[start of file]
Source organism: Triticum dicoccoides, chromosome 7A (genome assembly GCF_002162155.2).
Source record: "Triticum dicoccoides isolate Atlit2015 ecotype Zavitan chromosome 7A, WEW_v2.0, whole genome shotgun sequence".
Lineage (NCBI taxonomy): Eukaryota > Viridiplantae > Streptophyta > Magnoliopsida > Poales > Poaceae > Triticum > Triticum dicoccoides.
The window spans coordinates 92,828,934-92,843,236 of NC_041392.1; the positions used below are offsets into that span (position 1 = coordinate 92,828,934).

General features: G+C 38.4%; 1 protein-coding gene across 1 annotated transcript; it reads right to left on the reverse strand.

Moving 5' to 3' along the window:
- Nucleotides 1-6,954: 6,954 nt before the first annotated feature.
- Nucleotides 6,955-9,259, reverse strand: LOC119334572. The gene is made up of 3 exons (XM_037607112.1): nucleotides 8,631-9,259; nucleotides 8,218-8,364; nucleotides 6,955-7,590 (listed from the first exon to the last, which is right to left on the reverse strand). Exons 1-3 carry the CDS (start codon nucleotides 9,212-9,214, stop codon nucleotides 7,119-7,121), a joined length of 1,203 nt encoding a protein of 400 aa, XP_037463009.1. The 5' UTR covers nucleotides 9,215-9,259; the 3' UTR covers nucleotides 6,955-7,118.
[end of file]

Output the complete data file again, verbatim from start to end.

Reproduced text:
Source organism: Triticum dicoccoides, chromosome 7A (genome assembly GCF_002162155.2).
Source record: "Triticum dicoccoides isolate Atlit2015 ecotype Zavitan chromosome 7A, WEW_v2.0, whole genome shotgun sequence".
Lineage (NCBI taxonomy): Eukaryota > Viridiplantae > Streptophyta > Magnoliopsida > Poales > Poaceae > Triticum > Triticum dicoccoides.
The window spans coordinates 92,828,934-92,843,236 of NC_041392.1; the positions used below are offsets into that span (position 1 = coordinate 92,828,934).

General features: G+C 38.4%; 1 protein-coding gene across 1 annotated transcript; it reads right to left on the reverse strand.

Moving 5' to 3' along the window:
- Nucleotides 1-6,954: 6,954 nt before the first annotated feature.
- Nucleotides 6,955-9,259, reverse strand: LOC119334572. The gene is made up of 3 exons (XM_037607112.1): nucleotides 8,631-9,259; nucleotides 8,218-8,364; nucleotides 6,955-7,590 (listed from the first exon to the last, which is right to left on the reverse strand). Exons 1-3 carry the CDS (start codon nucleotides 9,212-9,214, stop codon nucleotides 7,119-7,121), a joined length of 1,203 nt encoding a protein of 400 aa, XP_037463009.1. The 5' UTR covers nucleotides 9,215-9,259; the 3' UTR covers nucleotides 6,955-7,118.